Ideologues of feminism and post-colonialism shared an epiphany: Colonization is not limited to historic events. It is an ongoing process. Accordingly, the anti-colonial struggle expanded to radical feminism, environmentalism, LBGT-ism, transgenderism, and the spreading epidemic of claims by pressure groups gripped by identity politics.

In consequence, newly discovered conceptual colonies multiply. Only the colonizer remains the same. Each imagined territory—from “coloniality of gender” to colonized mathematics with its “marginalization of non-Eurocentric mathematical knowledges”—demands rites of expiation from the white heteronormative patriarchy.

Attack White Men

Whiteness itself has become the tincture of systemic oppression. Psychology Today, a useful guide to the zeitgeist, began its “Journey Into Whiteness” in 2009. It has wrung its hands over the hegemonic white psyche ever since. A recent headline ran: “The Dobbs Decision is Deeply Rooted in the Patriarchy.”

White Western patriarchy, its norms and institutions, is today’s all-purpose bogey. Impassioned Greens can justify terror on the perception that “climate change is violence.” How so? Because it worsens inequalities created by an imperialist, white supremacist patriarchy. Just days ago, Nature alerted readers to the danger of climate change driving violence against women and “gender minorities.” Theorizers of post-colonial feminism deem colonization itself “a gendered act.”

Current terms for achieving gender and racial equity fulfill Fanon’s definition of decolonization: “[It is] quite simply, the replacing of a certain ‘species’ of men by another species of men.” And it is “always a violent phenomenon.” His theorizing is the fulcrum on which wokeism turns. “If the last shall be first, this will only come to pass after a massive and decisive struggle…”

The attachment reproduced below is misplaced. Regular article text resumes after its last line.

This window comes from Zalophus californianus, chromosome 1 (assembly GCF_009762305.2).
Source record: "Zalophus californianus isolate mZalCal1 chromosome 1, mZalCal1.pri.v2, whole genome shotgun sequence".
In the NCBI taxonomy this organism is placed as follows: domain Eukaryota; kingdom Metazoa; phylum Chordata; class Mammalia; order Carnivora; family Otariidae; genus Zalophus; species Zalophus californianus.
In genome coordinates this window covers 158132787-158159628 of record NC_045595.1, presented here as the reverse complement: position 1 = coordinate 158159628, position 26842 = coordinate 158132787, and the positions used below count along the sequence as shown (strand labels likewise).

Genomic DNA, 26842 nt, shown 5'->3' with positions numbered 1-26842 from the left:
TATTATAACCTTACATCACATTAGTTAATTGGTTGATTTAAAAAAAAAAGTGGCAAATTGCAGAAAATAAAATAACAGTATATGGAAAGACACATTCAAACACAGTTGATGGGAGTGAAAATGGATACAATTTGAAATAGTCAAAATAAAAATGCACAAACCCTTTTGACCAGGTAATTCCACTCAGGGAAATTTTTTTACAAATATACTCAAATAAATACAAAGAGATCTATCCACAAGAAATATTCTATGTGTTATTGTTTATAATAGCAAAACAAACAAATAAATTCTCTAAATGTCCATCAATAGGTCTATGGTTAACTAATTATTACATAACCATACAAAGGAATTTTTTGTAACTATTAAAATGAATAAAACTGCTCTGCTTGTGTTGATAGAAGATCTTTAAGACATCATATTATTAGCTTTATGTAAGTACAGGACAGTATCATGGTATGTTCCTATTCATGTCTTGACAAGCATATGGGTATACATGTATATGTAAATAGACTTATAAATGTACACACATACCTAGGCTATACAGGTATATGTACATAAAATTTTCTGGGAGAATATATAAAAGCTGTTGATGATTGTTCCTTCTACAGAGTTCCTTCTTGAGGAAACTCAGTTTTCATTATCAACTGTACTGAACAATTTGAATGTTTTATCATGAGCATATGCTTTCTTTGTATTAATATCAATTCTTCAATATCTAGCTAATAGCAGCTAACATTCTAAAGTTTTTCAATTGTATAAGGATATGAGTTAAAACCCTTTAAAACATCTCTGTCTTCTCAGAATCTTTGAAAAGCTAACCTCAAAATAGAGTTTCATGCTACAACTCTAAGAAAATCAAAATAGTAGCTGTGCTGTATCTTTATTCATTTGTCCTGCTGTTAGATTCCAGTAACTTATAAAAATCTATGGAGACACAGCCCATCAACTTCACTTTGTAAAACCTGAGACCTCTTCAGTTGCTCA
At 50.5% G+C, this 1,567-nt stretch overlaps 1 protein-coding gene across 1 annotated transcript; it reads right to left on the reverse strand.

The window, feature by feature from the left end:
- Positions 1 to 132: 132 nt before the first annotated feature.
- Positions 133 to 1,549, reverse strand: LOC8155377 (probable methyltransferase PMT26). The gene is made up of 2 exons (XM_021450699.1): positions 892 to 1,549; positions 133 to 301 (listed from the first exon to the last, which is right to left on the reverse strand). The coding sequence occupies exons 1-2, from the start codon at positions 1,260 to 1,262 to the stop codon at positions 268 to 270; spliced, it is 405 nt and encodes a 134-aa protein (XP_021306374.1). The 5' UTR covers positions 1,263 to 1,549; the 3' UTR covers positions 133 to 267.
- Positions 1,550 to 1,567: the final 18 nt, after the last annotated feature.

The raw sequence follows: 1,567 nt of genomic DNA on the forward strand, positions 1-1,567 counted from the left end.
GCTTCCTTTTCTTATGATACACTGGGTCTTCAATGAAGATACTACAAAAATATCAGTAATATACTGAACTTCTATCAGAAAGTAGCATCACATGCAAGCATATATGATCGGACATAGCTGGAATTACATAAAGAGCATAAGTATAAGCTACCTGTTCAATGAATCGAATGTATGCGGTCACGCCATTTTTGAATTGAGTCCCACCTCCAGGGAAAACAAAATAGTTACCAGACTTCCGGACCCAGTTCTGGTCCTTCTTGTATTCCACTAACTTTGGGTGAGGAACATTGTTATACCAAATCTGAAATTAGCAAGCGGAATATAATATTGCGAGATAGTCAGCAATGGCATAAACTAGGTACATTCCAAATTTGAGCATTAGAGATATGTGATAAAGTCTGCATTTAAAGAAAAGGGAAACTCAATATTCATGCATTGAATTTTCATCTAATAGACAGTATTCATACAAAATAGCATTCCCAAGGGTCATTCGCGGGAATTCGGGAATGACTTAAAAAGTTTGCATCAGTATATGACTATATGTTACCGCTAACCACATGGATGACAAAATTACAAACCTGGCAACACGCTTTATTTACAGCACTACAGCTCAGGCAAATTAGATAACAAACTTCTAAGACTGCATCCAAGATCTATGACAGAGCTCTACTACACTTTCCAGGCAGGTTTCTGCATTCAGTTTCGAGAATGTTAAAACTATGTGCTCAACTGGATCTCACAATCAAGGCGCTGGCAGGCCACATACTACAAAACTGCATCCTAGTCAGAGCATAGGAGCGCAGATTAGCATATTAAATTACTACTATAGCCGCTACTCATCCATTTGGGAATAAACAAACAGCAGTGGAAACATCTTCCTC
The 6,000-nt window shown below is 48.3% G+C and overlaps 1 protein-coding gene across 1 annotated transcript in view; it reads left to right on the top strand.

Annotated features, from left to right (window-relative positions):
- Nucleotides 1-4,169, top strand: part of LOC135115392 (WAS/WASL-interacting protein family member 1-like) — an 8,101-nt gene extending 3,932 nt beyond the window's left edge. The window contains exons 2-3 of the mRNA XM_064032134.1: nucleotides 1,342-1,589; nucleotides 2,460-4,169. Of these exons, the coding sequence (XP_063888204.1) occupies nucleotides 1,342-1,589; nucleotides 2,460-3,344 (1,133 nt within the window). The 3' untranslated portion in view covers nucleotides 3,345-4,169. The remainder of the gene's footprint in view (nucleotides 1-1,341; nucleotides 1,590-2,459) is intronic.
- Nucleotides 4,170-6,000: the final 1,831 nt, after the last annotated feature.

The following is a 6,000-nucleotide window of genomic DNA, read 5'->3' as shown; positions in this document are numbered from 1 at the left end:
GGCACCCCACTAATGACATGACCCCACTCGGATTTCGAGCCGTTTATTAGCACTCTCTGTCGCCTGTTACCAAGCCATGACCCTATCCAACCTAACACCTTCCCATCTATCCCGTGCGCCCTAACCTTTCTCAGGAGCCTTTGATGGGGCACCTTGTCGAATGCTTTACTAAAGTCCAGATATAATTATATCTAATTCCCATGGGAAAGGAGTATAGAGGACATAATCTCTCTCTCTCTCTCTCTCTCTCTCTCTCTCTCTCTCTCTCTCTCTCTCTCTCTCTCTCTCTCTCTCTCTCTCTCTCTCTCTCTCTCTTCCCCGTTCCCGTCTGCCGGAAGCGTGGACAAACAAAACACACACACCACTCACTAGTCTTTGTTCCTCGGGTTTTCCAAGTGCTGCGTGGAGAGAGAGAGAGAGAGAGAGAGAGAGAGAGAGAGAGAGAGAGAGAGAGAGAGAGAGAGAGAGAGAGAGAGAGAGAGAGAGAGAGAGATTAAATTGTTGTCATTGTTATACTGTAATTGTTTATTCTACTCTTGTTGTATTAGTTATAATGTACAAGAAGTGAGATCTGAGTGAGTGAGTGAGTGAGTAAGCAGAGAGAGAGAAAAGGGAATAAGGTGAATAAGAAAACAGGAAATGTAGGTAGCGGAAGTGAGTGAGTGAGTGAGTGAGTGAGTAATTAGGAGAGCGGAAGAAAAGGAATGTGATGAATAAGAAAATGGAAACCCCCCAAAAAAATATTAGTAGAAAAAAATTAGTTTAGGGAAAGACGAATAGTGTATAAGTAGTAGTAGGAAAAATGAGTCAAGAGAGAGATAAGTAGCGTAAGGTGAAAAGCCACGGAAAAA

The Woke Believe Violence Is Justified

The summer of 2020 tutored us in that struggle. It carried a warning: Violence in an ideologically acceptable cause does not occasion moral revulsion among the woke. That lesson was repeated by the post-Dobbs firebombing of crisis pregnancy centers and law enforcement’s subsequent shrug over organizations that declared themselves “at war” with pro-life activity.

In “Notes on Nationalism” (1945) George Orwell wrote that the key to political judgments—who is guilty? who is the victim?—is apt to lie in the identities of the parties involved instead of in the nature of the wrongdoing: “Actions are held to be good or bad, not on their own merits but according to who does them, and there is almost no kind of outrage … which does not change its moral when it is committed by ‘our side.’”

His comment was a counter ahead of time to Jean-Paul Sartre’s glorification of “Wretched of the Earth.” In his preface to Fanon’s text, Sartre spoke for the revolutionary side: “No gentleness can efface the marks of violence; only violence itself can destroy them.” He made a romance of it: “irrepressible violence” against a perceived enemy is “man recreating himself.”

That siren call was not lost on the organizers of Seattle’s Capitol Hill Autonomous Zone (CHAZ) in 2020. They named themselves after the Algiers Autonomous Zone (ZAA). Launched by the FLN in 1956, it was the center of FLN’s guerrilla network.

Seattle’s shanty tribute to “The Battle of Algiers”—Gillo Pontecorvo’s 1965 documentary guide to tactical insurrection—was more than burlesque. It was a forecast.